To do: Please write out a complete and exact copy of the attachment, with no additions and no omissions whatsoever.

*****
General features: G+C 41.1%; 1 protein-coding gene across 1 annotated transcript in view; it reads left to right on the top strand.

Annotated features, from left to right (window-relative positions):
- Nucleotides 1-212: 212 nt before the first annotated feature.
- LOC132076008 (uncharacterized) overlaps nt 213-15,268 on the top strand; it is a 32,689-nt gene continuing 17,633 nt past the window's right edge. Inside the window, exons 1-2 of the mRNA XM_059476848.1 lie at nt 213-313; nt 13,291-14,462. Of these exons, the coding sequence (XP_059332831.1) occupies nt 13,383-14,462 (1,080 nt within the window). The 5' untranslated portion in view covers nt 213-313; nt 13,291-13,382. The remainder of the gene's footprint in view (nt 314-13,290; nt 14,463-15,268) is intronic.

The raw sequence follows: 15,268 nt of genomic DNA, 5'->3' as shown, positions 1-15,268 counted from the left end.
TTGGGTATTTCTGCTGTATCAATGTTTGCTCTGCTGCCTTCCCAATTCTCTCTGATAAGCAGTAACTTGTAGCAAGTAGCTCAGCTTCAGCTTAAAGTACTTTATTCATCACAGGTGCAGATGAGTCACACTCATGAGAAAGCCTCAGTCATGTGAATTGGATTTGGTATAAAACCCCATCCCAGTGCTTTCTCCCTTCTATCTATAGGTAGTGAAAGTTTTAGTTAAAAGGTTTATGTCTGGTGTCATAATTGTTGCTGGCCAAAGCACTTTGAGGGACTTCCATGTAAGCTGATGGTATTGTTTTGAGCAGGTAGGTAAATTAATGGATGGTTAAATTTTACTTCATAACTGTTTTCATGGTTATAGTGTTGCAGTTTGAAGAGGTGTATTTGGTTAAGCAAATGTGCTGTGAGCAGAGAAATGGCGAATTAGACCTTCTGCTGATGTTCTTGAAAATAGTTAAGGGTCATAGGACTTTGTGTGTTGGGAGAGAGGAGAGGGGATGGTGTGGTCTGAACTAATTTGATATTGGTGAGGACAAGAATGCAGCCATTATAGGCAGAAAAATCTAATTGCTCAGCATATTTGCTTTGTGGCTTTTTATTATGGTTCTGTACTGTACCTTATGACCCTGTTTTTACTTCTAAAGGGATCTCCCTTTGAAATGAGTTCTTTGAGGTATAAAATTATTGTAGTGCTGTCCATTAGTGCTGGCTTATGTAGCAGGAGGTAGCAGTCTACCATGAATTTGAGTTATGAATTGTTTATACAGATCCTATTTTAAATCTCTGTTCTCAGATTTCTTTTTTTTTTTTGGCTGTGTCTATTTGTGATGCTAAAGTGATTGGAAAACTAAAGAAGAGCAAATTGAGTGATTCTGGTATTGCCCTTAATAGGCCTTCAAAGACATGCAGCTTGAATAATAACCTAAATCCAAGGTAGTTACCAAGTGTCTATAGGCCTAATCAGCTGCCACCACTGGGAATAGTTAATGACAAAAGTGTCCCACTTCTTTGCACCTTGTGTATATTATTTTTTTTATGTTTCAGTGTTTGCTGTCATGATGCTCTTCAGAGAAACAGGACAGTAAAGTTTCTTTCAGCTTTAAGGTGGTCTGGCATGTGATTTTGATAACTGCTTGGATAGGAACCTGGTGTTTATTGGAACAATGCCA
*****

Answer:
General features: G+C 41.1%; 1 protein-coding gene across 1 annotated transcript in view; it reads left to right on the top strand.

Annotated features, from left to right (window-relative positions):
- Nucleotides 1-212: 212 nt before the first annotated feature.
- LOC132076008 (uncharacterized) overlaps nt 213-15,268 on the top strand; it is a 32,689-nt gene continuing 17,633 nt past the window's right edge. Inside the window, exons 1-2 of the mRNA XM_059476848.1 lie at nt 213-313; nt 13,291-14,462. Of these exons, the coding sequence (XP_059332831.1) occupies nt 13,383-14,462 (1,080 nt within the window). The 5' untranslated portion in view covers nt 213-313; nt 13,291-13,382. The remainder of the gene's footprint in view (nt 314-13,290; nt 14,463-15,268) is intronic.

The raw sequence follows: 15,268 nt of genomic DNA, 5'->3' as shown, positions 1-15,268 counted from the left end.
TTGGGTATTTCTGCTGTATCAATGTTTGCTCTGCTGCCTTCCCAATTCTCTCTGATAAGCAGTAACTTGTAGCAAGTAGCTCAGCTTCAGCTTAAAGTACTTTATTCATCACAGGTGCAGATGAGTCACACTCATGAGAAAGCCTCAGTCATGTGAATTGGATTTGGTATAAAACCCCATCCCAGTGCTTTCTCCCTTCTATCTATAGGTAGTGAAAGTTTTAGTTAAAAGGTTTATGTCTGGTGTCATAATTGTTGCTGGCCAAAGCACTTTGAGGGACTTCCATGTAAGCTGATGGTATTGTTTTGAGCAGGTAGGTAAATTAATGGATGGTTAAATTTTACTTCATAACTGTTTTCATGGTTATAGTGTTGCAGTTTGAAGAGGTGTATTTGGTTAAGCAAATGTGCTGTGAGCAGAGAAATGGCGAATTAGACCTTCTGCTGATGTTCTTGAAAATAGTTAAGGGTCATAGGACTTTGTGTGTTGGGAGAGAGGAGAGGGGATGGTGTGGTCTGAACTAATTTGATATTGGTGAGGACAAGAATGCAGCCATTATAGGCAGAAAAATCTAATTGCTCAGCATATTTGCTTTGTGGCTTTTTATTATGGTTCTGTACTGTACCTTATGACCCTGTTTTTACTTCTAAAGGGATCTCCCTTTGAAATGAGTTCTTTGAGGTATAAAATTATTGTAGTGCTGTCCATTAGTGCTGGCTTATGTAGCAGGAGGTAGCAGTCTACCATGAATTTGAGTTATGAATTGTTTATACAGATCCTATTTTAAATCTCTGTTCTCAGATTTCTTTTTTTTTTTTGGCTGTGTCTATTTGTGATGCTAAAGTGATTGGAAAACTAAAGAAGAGCAAATTGAGTGATTCTGGTATTGCCCTTAATAGGCCTTCAAAGACATGCAGCTTGAATAATAACCTAAATCCAAGGTAGTTACCAAGTGTCTATAGGCCTAATCAGCTGCCACCACTGGGAATAGTTAATGACAAAAGTGTCCCACTTCTTTGCACCTTGTGTATATTATTTTTTTTATGTTTCAGTGTTTGCTGTCATGATGCTCTTCAGAGAAACAGGACAGTAAAGTTTCTTTCAGCTTTAAGGTGGTCTGGCATGTGATTTTGATAACTGCTTGGATAGGAACCTGGTGTTTATTGGAACAATGCCA